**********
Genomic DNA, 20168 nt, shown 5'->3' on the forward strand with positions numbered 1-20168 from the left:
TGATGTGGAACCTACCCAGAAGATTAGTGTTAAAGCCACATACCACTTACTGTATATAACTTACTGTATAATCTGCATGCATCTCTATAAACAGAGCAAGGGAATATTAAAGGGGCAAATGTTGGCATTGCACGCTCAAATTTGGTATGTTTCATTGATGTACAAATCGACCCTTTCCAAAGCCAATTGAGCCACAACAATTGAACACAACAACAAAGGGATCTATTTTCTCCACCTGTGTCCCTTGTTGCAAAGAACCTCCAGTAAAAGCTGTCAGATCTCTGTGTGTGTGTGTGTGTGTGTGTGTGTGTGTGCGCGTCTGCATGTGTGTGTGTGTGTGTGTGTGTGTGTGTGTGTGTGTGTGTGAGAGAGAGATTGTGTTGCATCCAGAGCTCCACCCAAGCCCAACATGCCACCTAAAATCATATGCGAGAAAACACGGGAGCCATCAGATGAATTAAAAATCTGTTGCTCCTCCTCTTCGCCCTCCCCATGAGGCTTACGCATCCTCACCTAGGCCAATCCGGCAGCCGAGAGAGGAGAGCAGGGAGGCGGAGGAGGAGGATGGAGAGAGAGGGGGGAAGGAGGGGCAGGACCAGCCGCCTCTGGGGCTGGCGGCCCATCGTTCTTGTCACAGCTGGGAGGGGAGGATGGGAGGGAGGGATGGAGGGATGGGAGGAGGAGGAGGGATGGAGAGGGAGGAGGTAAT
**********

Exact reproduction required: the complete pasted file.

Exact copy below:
Genomic DNA, 20168 nt, shown 5'->3' on the forward strand with positions numbered 1-20168 from the left:
TGATGTGGAACCTACCCAGAAGATTAGTGTTAAAGCCACATACCACTTACTGTATATAACTTACTGTATAATCTGCATGCATCTCTATAAACAGAGCAAGGGAATATTAAAGGGGCAAATGTTGGCATTGCACGCTCAAATTTGGTATGTTTCATTGATGTACAAATCGACCCTTTCCAAAGCCAATTGAGCCACAACAATTGAACACAACAACAAAGGGATCTATTTTCTCCACCTGTGTCCCTTGTTGCAAAGAACCTCCAGTAAAAGCTGTCAGATCTCTGTGTGTGTGTGTGTGTGTGTGTGTGTGTGTGCGCGTCTGCATGTGTGTGTGTGTGTGTGTGTGTGTGTGTGTGTGTGTGTGTGAGAGAGAGATTGTGTTGCATCCAGAGCTCCACCCAAGCCCAACATGCCACCTAAAATCATATGCGAGAAAACACGGGAGCCATCAGATGAATTAAAAATCTGTTGCTCCTCCTCTTCGCCCTCCCCATGAGGCTTACGCATCCTCACCTAGGCCAATCCGGCAGCCGAGAGAGGAGAGCAGGGAGGCGGAGGAGGAGGATGGAGAGAGAGGGGGGAAGGAGGGGCAGGACCAGCCGCCTCTGGGGCTGGCGGCCCATCGTTCTTGTCACAGCTGGGAGGGGAGGATGGGAGGGAGGGATGGAGGGATGGGAGGAGGAGGAGGGATGGAGAGGGAGGAGGTAAT